How to optimize this code?

// Make this code work
// You MAY add traits, implementations, and functions as needed
// YOu MAY add, change or remove anything that is above the "DO NOT EDIT" line.
// Your code MUST be generic to the types of arguments (it must not be specific to i64, f32, String, bool)
// Your code NEED NOT support RPC functions with more than two arguments, bonus if it does
// Bonus: If the code which depends on the number of arguments is generated by a macro
trait Tuple: Sized { }
impl<T> Tuple for T { }
fn mk_json_func<F:'static + Func<T,U>, T: 'static + Tuple, U: 'static + serde::Serialize>(func: F) -> Box<JsonFunc> {
    todo!()
}



// DO NOT EDIT ANYTHING BELOW THIS LINE
type JsonFunc = dyn Func<serde_json::Value,anyhow::Result<serde_json::Value>>;
#[derive(Default)]
struct RpcHandler {
    rpcs: std::collections::HashMap<String,Box<JsonFunc>>,
}
impl RpcHandler {
    fn register<F: 'static + Func<T,U>, T: 'static + Tuple, U: 'static + serde::Serialize>(&mut self, name: &str, func: F) {
        self.rpcs.insert(name.to_owned(), mk_json_func(func));
    }
    fn call(&self, name: &str, args: serde_json::Value) -> anyhow::Result<serde_json::Value> {
        match self.rpcs.get(name) {
            Some(val) => val.call(args),
            None => anyhow::bail!("No such RPC: {name}"),
        }
    }
}
trait Func<T,U> {
    fn call(&self, t:T) -> U;
}
impl<A,U,F> Func<(A,),U> for F where F: Fn(A)->U {
    fn call(&self, t: (A,)) -> U { self(t.0) }
}
impl<A,B,U,F> Func<(A,B),U> for F where F: Fn(A,B)->U {
    fn call(&self, t: (A,B)) -> U { self(t.0, t.1) }
}

// Tests
fn add_two_integers(a: i64, b: i64) -> i64 {
    a+b
}
fn inverse_float(f: f32) -> f32 {
    1.0/f
}
fn to_upper_case(s: String) -> String {
    s.to_uppercase()
}
fn and_bit(a: bool, b: bool) -> bool {
    a && b
}
fn main() -> anyhow::Result<()> {
    let mut rpc = RpcHandler::default();
    rpc.register("add_two_integers", add_two_integers);
    rpc.register("inverse_float", inverse_float);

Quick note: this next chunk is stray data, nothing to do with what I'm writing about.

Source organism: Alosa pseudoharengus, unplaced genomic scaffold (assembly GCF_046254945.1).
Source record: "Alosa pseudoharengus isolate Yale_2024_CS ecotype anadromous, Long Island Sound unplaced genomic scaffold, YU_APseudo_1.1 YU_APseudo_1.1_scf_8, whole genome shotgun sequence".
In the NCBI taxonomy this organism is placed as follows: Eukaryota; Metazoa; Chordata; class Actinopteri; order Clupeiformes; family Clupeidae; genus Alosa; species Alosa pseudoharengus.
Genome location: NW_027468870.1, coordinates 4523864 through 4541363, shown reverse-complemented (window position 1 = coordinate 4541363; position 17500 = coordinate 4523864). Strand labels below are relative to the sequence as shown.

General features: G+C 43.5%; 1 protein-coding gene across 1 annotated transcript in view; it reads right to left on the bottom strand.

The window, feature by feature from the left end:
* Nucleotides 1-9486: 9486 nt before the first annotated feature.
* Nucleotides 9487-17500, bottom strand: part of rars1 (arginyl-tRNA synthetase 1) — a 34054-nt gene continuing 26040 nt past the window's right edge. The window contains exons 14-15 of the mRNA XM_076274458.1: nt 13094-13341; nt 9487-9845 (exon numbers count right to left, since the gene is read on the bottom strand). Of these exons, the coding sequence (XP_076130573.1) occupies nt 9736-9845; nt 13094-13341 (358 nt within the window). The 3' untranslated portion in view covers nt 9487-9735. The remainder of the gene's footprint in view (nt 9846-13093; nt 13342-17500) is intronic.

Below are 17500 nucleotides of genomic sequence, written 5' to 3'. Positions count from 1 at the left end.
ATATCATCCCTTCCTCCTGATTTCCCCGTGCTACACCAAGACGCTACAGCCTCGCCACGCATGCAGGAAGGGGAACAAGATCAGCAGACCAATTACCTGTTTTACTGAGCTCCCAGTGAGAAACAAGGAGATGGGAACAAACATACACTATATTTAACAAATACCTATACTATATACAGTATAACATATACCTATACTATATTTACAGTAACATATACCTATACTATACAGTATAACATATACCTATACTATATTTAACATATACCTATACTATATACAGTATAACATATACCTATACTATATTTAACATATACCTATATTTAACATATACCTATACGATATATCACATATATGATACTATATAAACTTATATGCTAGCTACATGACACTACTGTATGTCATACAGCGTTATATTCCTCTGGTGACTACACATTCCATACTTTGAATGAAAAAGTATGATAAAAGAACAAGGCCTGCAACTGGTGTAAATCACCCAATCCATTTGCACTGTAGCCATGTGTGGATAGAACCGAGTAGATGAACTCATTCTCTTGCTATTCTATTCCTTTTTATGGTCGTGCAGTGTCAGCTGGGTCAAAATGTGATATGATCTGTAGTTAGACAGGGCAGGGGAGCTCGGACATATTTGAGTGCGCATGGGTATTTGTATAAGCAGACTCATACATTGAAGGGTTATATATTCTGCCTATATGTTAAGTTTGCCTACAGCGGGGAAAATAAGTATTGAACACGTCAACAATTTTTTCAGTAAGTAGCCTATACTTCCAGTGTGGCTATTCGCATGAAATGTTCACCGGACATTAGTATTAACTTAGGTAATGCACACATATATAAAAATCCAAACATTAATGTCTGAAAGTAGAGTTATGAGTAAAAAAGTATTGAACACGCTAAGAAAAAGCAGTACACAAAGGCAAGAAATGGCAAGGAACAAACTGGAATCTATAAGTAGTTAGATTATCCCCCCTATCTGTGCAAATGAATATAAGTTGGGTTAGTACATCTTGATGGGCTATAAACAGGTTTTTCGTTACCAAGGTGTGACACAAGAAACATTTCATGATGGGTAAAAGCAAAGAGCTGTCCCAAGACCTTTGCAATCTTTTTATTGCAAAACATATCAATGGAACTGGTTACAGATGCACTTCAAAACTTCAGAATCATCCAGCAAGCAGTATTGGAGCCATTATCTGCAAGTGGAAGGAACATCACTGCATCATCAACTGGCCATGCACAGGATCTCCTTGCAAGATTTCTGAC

rpc.register("to_upper_case", to_upper_case);
    rpc.register("and_bit", and_bit);

    let v = rpc.call("add_two_integers", serde_json::json!([2,3]))?;
    println!("2 + 3 = {v:?}");
    assert_eq!(v, serde_json::json!(5));

    let v = rpc.call("inverse_float", serde_json::json!([4.0]))?;
    println!("1/4.0 = {v:?}");
    assert_eq!(v, serde_json::json!(0.25));

    let v = rpc.call("to_upper_case", serde_json::json!(["hello world!"]))?;
    println!("to_upper_case(\"hello world!\") = {v:?}");
    assert_eq!(v, serde_json::json!("HELLO WORLD!"));

    let v = rpc.call("and_bit", serde_json::json!([true,false]))?;
    println!("and_bit(true, false) = {v:?}");
    assert_eq!(v, serde_json::json!(false));
    Ok(())
}

It's too early to worry about optimization here. Before that, you should probably:

  1. Write an unoptimized version that works
  2. Write some #[test]s that will tell you if your optimizations break anything
  3. Measure the unoptimized version to determine which parts are too slow
2 Likes

I don't care of speed performance, though.
Let's discuss how to enhance the implementation of dynamic function call.

Regards,

The overhead of making a dynamic function call is measured in single digit nanoseconds, so there isn't much to optimise in terms of runtime performance (this StackOverflow answer has a really good breakdown). Cloning a string takes orders of magnitude longer.

What does "enhance" mean to you?

Try to pin down exactly what you want to improve and ask yourself why you want to improve it. Once you've got a better understanding of the problem, and can articulate it, it'll be easier to find a solution.

2 Likes
fn register<F: 'static + Func<T,U>, T: 'static + Tuple, U: 'static + serde::Serialize>(&mut self, name: &str, func: F)

In this part, fn()->() signature turns into Func<T: Tuple, U: 'static + serde::Serialize>.
Is there other way to generalize the function signature so func can be called directly like func(10, 10)?

Regards,

Rust doesn't support variadic functions, so there's no way to write a trait bound¹ that can be called as either func(a) and func(a,b). You could bound on FnMut(T)->U, which would allow calls like func((a,)) and func((a,b)) for corresponding choices of T.


¹ It is technically possible to write this bound, but there's no way to make any values that satisfy it.

fn mk_json_func<F: 'static + Func<T, U>, T: 'static + Tuple, U: 'static + serde::Serialize>(
    func: F,
) -> Box<JsonFunc> {
  let t = JsonFuncWrapper::<F, T, U> {
    func, _t: PhantomData, _u: PhantomData
  };

  Box::new(t)
}

struct JsonFuncWrapper<F: 'static + Func<T, U>, T: 'static + Tuple, U: 'static + serde::Serialize>
{
    func: F,
    _t: PhantomData<T>,
    _u: PhantomData<U>,
}

impl<F: 'static + Func<T, U>, T: 'static + Tuple, U: 'static + serde::Serialize>
  Func<serde_json::Value, anyhow::Result<serde_json::Value>>
  for JsonFuncWrapper<F, T, U>
{
  fn call(&self, args: serde_json::Value) -> anyhow::Result<serde_json::Value, anyhow::Error> {
    if let serde_json::Value::Array(vec) = args {
    }
    todo!()
  }
}

The issue is how to call the original functions like 'add_two_integers' in JsonFuncWrapper::call function.
Because, the functions in the map lost their signature(arguments list, return type) and can't be called in Rust(is possible in C/C++, though).
Do you have any idea?

This topic was automatically closed 90 days after the last reply. We invite you to open a new topic if you have further questions or comments.